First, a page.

• 0 avatar
      Tal Bronfer

      David, that depends. Average annual mileage for a privately-owned vehicle in Israel is about 10,000 miles. However, as I mentioned, over 60% of the market is made out of long-term rentals and leases. In many cases, the employing company pays for the fuel (it’s sort of a tax haven which is rather complicated and boring to explain), so drivers are inclined to travel more – in these cases we’re talking about an average of about 20,000 miles – perhaps even more.

      If you ask me, fleet purchases will be the vast majority of Better Place’s sales in Israel – certainly a lot more than their share in the entire car market.

  • avatar

    I am not a big fan of this model, but let me at least say a few things.
     
    First, I don’t think the battery switch is needed for daily commutes.  I imagine the switch stations being on the equivalent of the interstate highways.  Then you would be able to use one for the occasional long trip.  This would not be possible in the Nissan Leaf, although 30 minute quick charge is possibly comparable.
     
    Secondly,  I don’t much care for the ” typical Israeli fashion” crack.  Most EV efforts are behind schedule.  I don’t think Better Place or Israel is unique in that regard.
     
    John C. Briggs

    • 0 avatar

      John,
      Tal’s an Israeli. The “typical Israeli fashion” regarding a somewhat lax attitude towards deadlines is an informed comment.

      • 0 avatar
        Forty2

        I work with a bunch of Israelis. I’ll have to ask what the Hebrew word is for “mañana” because it must certainly exist given the lackadaisical attitude towards deadlines and bugfixes/change orders.

        Never been there, though. I can’t even read the gas station sign. Bad Jew, no challah for you!

  • avatar
    Steven Lang

    It depends on the business that you do.
    Hotels that pick up folks from the airport. As do taxis and shuttle services have to undergo an awful lot of driving during the day and wind up at the same place multiple times.
    A lot of companies also have employees that have to drive through certain fixed routes (or areas) from one day to the next to get certain things done. This ranges from cable, utilities and telecommunication companies. To those that regularly visit customers on a weekly basis.
    That business is a huge part of driving costs in every developed western country. I can see the Better Place concept operating well under that segment IF the costs dictate so.
    The regular consumer is further down the road. Right now Better Place’s opportunity will be in converting those businesses that require heavy driving… even in Israel.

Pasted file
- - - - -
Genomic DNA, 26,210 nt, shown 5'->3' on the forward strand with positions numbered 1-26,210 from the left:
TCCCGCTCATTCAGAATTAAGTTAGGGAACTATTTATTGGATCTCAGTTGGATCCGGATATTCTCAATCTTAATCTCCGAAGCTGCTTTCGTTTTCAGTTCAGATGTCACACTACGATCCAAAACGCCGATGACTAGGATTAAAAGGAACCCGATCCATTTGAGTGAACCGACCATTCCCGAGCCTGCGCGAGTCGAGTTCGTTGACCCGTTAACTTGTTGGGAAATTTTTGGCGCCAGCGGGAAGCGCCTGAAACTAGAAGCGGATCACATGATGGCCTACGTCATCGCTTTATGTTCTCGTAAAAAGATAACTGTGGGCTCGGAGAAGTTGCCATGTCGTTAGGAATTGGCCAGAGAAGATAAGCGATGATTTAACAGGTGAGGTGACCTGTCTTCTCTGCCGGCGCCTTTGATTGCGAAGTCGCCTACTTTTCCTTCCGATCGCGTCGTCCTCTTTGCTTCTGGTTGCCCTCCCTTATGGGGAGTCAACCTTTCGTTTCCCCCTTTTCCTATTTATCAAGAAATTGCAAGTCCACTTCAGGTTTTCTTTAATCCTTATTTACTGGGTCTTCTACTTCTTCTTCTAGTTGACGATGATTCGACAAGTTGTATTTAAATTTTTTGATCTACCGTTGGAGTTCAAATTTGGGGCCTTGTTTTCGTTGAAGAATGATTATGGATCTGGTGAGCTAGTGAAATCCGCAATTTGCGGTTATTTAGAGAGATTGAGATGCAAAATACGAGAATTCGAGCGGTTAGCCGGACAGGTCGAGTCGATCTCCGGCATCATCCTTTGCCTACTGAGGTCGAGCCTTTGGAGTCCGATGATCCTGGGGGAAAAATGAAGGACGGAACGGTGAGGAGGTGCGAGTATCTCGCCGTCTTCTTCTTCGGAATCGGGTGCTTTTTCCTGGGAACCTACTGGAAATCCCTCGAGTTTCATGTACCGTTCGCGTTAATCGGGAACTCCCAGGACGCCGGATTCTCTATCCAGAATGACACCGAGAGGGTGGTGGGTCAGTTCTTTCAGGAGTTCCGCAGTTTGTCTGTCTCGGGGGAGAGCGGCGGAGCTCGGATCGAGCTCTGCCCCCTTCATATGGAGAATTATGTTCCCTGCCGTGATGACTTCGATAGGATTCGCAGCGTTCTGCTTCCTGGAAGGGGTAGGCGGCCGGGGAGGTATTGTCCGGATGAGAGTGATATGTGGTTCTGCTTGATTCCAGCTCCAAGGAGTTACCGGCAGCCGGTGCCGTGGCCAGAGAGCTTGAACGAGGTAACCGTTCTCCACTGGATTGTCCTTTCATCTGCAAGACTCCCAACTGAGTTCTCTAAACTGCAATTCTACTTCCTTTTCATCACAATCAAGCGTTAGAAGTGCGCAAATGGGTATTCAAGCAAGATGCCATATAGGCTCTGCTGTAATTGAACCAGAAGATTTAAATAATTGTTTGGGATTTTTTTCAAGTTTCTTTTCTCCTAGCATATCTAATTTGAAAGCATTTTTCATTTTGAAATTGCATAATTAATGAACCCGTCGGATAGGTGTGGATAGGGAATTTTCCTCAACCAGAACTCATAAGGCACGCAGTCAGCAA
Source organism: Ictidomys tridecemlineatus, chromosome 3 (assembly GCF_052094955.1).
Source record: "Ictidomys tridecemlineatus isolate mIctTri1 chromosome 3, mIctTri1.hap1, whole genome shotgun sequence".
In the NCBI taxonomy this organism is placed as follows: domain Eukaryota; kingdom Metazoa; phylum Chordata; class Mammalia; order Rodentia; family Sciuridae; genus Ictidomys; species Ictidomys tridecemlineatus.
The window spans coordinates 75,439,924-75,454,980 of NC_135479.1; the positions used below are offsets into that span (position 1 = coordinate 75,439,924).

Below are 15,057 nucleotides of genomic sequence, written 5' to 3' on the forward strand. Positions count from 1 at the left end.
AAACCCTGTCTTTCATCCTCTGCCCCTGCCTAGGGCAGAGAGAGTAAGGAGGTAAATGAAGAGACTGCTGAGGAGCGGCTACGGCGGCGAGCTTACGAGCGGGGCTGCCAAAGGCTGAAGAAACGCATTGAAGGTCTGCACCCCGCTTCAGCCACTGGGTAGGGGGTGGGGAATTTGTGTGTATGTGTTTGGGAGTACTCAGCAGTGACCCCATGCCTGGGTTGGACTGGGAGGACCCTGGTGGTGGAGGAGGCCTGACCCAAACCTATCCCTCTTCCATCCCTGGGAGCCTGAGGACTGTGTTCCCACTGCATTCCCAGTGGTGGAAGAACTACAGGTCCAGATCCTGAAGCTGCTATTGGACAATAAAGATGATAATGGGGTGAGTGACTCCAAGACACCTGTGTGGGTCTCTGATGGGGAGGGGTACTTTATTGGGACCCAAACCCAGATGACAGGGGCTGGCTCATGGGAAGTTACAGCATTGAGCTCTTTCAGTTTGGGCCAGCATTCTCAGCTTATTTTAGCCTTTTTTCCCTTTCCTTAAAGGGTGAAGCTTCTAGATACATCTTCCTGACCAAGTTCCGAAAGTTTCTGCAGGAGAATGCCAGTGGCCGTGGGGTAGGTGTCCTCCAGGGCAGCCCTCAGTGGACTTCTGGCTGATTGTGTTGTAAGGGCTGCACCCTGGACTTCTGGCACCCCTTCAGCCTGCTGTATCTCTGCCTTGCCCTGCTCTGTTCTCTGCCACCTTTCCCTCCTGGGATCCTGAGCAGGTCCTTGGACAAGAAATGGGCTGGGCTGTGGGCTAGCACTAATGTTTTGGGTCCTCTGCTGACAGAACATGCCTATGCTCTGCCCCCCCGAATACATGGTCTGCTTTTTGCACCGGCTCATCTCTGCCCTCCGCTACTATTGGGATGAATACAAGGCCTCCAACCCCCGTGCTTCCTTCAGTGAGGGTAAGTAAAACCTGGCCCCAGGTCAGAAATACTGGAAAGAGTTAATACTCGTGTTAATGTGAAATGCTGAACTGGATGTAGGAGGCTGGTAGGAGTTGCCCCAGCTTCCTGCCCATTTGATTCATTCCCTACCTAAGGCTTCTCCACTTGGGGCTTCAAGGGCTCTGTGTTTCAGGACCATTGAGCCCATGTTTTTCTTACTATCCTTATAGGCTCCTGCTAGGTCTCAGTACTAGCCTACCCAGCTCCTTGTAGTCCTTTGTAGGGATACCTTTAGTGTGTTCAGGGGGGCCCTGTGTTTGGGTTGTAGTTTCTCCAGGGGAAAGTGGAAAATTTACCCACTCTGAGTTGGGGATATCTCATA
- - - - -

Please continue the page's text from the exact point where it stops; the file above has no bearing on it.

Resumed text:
• avatar
    thirty-three

    I would rather pay per battery swap.  I’m sure that my mileage will be worse in the cold months when I need to use the heater, so paying by mile doesn’t accurately measure the energy used.
     
    I only drive 100 km per week though, so I’m probably outside their target market.

  • avatar
    mikey

    We have had Lift Truck battery change stations at the  GM plant since the late Seventies. Plug in technolgy caused them to be phased out before I retired. We were told that with the new batteries, the driver could plug them in during breaks shift changes etc.

    I’m puzzled why wouldn’t Israel use the Volt or a plug in Prius?

    • 0 avatar

      The guy who invented and owns Better Place wanted to get off of dino completely. It’s partly that he’s Israeli–although company HQ is in Silicon Valley)–and wanted to reduce the flow of petrodollars to Arab states, I think, but with plugin hybrids you wouldn’t need a Better Place. The point of Better Place is to enable people to go anywhere, any time on pure electricity. But if I buy a Volt, I’ve got the auxiliary engine, so I don’t need Better Place.

    • 0 avatar
      charly

      Plug in Prius is only a few miles. Great for saving gas but not for motoring without oil

  • avatar
    ClutchCarGo

    I expect that their initial pricing is factoring in a certain amount of “green” cred on the part of users, much like other flavors of alt fuel vehicles. If they use extra profits from this pricing to build out charging/swap stations, they could then start making more attractive packages available to attract more cost conscious buyers. Agassi has likened BP’s model to that of cell phones, so I would expect similar trends in the range of packages offered.

    Also, this pricing will only get more attractive as gas prices escalate.

  • avatar
    BoredOOMM

    Now we know where Government Motors will export the next 238 Volt not sold to GE.

  • avatar
    John Horner

    The battery swap thing is going to fail, first off because there are no standards for battery packs between various makes and models, and no reason for manufacturers to standardize. Have you noticed how every cell phone, laptop and tablet has its own custom battery pack? Have you ever tried to share batteries between your Dewalt and your Makita drills? This isn’t by accident. The manufacturers have a vested interest in keeping customers locked in to their products.
    Hydrogen fuel cell vehicles are far, far more likely to one day become widely used than is this present boondoggle.
     
     

    • 0 avatar
      PlentyofCars

      Then why don’t they all sell their own blend of gasoline, so you have to refill at that car company’s own stations??
       
      It all depends if enough car companies team up on batteries.  It does cut costs to produce things in large quantities,  A large car battery is a lot different and costly compared to a tiny cell phone battery.  The cell phone and camera makers did team up on plug in  memory chips.

      I bought two extra batteries with my last phone since they were cheap.